GST was initially developed as part of a research project in 2013. In this project we were organising workshops with designers in which they were guided in the design of embodied interaction with sounds. The detailed of these workshops can be found in (Carmiaux et al. 2015) (opens new window). In this series of workshops, we developed a specific methodology where participants were guided through the design and the implementation of an interactive scenario involving gesture control of sound synthesis. In the methodology, participants were invited to start from the sound (the feedback), as opposed to start from the gesture (the input). The motivation behind this choice is to allow designers to be led by sonic affordances, that is to say the way sounds may involve associated actions and body movements, in the design of the interactive scenario. This was the ideation phase, which was followed by a realization phase where participants used the GST to implement their scenarios, after a quick tutorial to help them handle the tool. The motivation behind the design of the toolkit was to provide designers with a tool that allows them to realize their own, some unrealistic, project involving gesture-based interaction with sound. Our objective was to build a tool that includes designers with no programming experience, while enabling versatility, which means that designers have to not feel limited in the scope of projects they would like to develop
AVI Group Goldsmiths College (Baptiste Caramiaux, Alessandro Altavilla)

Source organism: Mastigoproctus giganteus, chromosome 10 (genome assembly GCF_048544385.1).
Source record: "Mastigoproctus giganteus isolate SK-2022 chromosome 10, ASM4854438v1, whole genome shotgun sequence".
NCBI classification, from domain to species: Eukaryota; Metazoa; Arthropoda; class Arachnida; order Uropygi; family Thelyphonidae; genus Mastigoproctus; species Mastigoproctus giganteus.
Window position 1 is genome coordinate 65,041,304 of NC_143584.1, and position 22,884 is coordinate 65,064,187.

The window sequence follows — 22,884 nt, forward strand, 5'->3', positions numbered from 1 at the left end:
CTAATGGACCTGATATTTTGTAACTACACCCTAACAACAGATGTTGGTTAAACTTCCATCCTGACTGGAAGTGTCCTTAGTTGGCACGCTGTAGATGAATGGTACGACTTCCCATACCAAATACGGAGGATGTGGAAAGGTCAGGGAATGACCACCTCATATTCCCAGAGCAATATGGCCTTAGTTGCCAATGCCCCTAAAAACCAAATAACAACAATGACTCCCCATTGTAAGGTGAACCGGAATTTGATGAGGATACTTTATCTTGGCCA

IRCAM-Centre Pompidou (Mubu: Riccardo Borghesi, Diemo Schwarz, Norbert Schnell, Frédéric Bevilacqua, Jules Françoise)
EAVI website: eavi.goldsmithsdigital.com, (c) 2015 EAVI Group, Goldsmiths College, University of London
STMS Lab IRCAM CNRS Sorbonne Université (Frédéric Bevilacqua, Riccardo Borghesi, Diemo Schwarz, Victor Paredes)
ISIR Sorbonne Université (Baptiste Caramiaux)
LIMSI CNRS (Jules Françoise)
- Schnell, N., Röbel, A., Schwarz, D., Peeters, G., & Borghesi, R. (2009, August). MuBu and friends–assembling tools for content based real-time interactive audio processing in Max/MSP. In ICMC.
- Françoise, J., Schnell, N., Borghesi, R., & Bevilacqua, F. (2014, June). Probabilistic models for designing motion and sound relationships. In Proceedings of the 2014 international conference on new interfaces for musical expression (pp. 287-292).
- Caramiaux, B., Altavilla, A., Pobiner, S. G., & Tanaka, A. (2015, April). Form follows sound: designing interactions from sonic memories. In Proceedings of the 33rd Annual ACM Conference on Human Factors in Computing Systems (pp. 3943-3952).